Judges 15:19
Whether the Degrees of Prophecy Can be Distinguished According to the Imaginary vision?
Objection 1: It would seem that the degrees of prophecy cannot be distinguished according to the imaginary vision. For the degrees of a thing bear relation to something that is on its own account, not on account of something else. Now, in prophecy, intellectual vision is sought on its own account, and imaginary vision on account of something else, as stated above (A[2], ad 2). Therefore it would seem that the degrees of prophecy are distinguished not according to imaginary, but only according to
Saint Thomas Aquinas—Summa Theologica

The King James Version as English Literature
LET it be plainly said at the very first that when we speak of the literary phases of the Bible we are not discussing the book in its historic meaning. It was never meant as literature in our usual sense of the word. Nothing could have been further from the thought of the men who wrote it, whoever they were and whenever they wrote, than that they were making a world literature. They had the characteristics of men who do make great literature-- they had clear vision and a great passion for truth;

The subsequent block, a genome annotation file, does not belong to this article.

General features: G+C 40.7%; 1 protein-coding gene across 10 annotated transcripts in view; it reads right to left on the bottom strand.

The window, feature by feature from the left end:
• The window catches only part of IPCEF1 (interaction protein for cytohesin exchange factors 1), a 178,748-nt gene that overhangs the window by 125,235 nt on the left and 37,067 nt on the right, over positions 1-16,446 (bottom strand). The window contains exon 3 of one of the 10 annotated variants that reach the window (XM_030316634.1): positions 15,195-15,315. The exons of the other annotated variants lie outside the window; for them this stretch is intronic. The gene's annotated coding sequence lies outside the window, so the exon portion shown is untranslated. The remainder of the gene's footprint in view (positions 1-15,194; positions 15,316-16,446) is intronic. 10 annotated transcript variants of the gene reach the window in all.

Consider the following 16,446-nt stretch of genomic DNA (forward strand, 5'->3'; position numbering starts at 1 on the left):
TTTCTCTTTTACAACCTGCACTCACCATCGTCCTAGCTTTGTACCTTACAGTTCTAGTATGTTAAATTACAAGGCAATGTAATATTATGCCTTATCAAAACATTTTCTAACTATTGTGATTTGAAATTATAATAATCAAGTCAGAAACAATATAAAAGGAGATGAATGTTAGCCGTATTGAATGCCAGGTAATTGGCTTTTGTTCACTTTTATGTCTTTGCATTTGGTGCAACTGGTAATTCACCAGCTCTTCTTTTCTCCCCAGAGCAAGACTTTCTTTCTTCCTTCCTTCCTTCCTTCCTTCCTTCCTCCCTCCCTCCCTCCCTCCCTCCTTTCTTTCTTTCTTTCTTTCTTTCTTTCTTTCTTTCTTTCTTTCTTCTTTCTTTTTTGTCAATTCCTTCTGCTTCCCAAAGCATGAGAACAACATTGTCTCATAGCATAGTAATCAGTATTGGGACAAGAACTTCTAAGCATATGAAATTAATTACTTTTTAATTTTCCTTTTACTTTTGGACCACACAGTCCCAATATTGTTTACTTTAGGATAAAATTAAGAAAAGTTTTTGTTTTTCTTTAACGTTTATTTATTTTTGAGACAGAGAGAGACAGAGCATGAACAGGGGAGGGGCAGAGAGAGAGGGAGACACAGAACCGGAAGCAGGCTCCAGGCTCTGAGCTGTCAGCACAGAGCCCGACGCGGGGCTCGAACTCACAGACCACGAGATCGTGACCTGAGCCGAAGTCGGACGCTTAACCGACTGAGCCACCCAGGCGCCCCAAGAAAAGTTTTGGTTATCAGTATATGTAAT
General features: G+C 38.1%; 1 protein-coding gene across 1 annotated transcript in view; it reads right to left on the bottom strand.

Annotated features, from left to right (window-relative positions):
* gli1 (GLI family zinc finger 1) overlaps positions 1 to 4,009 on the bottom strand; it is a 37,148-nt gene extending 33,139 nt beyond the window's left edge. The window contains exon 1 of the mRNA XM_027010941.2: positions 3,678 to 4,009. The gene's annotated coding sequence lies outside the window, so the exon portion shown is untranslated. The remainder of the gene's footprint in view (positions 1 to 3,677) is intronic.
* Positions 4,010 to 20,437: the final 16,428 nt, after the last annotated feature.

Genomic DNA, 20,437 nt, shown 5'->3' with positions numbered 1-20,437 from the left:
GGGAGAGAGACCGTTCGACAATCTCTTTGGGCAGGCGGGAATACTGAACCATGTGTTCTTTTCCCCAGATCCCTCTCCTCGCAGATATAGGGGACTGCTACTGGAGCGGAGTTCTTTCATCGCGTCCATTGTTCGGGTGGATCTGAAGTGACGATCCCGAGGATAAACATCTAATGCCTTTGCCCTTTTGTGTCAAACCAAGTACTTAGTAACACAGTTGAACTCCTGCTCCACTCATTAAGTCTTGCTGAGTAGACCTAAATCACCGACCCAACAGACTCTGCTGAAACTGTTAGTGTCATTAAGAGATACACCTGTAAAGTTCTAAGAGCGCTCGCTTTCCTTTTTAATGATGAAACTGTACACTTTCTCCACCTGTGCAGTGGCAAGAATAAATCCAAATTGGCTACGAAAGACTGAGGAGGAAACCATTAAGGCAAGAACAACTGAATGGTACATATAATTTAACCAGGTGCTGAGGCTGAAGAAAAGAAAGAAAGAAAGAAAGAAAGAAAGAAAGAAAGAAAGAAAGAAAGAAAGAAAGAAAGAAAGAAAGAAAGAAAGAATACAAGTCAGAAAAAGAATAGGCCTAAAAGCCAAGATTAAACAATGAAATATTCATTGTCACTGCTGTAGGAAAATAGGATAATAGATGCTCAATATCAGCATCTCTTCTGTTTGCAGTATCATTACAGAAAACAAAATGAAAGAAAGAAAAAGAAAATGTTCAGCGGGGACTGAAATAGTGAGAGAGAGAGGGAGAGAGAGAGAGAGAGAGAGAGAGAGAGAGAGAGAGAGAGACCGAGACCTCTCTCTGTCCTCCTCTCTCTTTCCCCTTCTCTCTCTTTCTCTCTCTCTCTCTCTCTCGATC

McAfee—Study of the King James Bible

The Historical Books.
1. In the Pentateuch we have the establishment of the Theocracy, with the preparatory and accompanying history pertaining to it. The province of the historical books is to unfold its practiced working, and to show how, under the divine superintendence and guidance, it accomplished the end for which it was given. They contain, therefore, primarily, a history of God's dealings with the covenant people under the economy which he had imposed upon them. They look at the course of human events on the
E. P. Barrows—Companion to the Bible

For the understanding of the early history and religion of Israel, the book of Judges, which covers the period from the death of Joshua to the beginning of the struggle with the Philistines, is of inestimable importance; and it is very fortunate that the elements contributed by the later editors are so easily separated from the ancient stories whose moral they seek to point. That moral is most elaborately stated in ii. 6-iii. 6, which is a sort of programme or preface to iii. 7-xvi. 31, which constitutes
John Edgar McFadyen—Introduction to the Old Testament

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Judges 15:18
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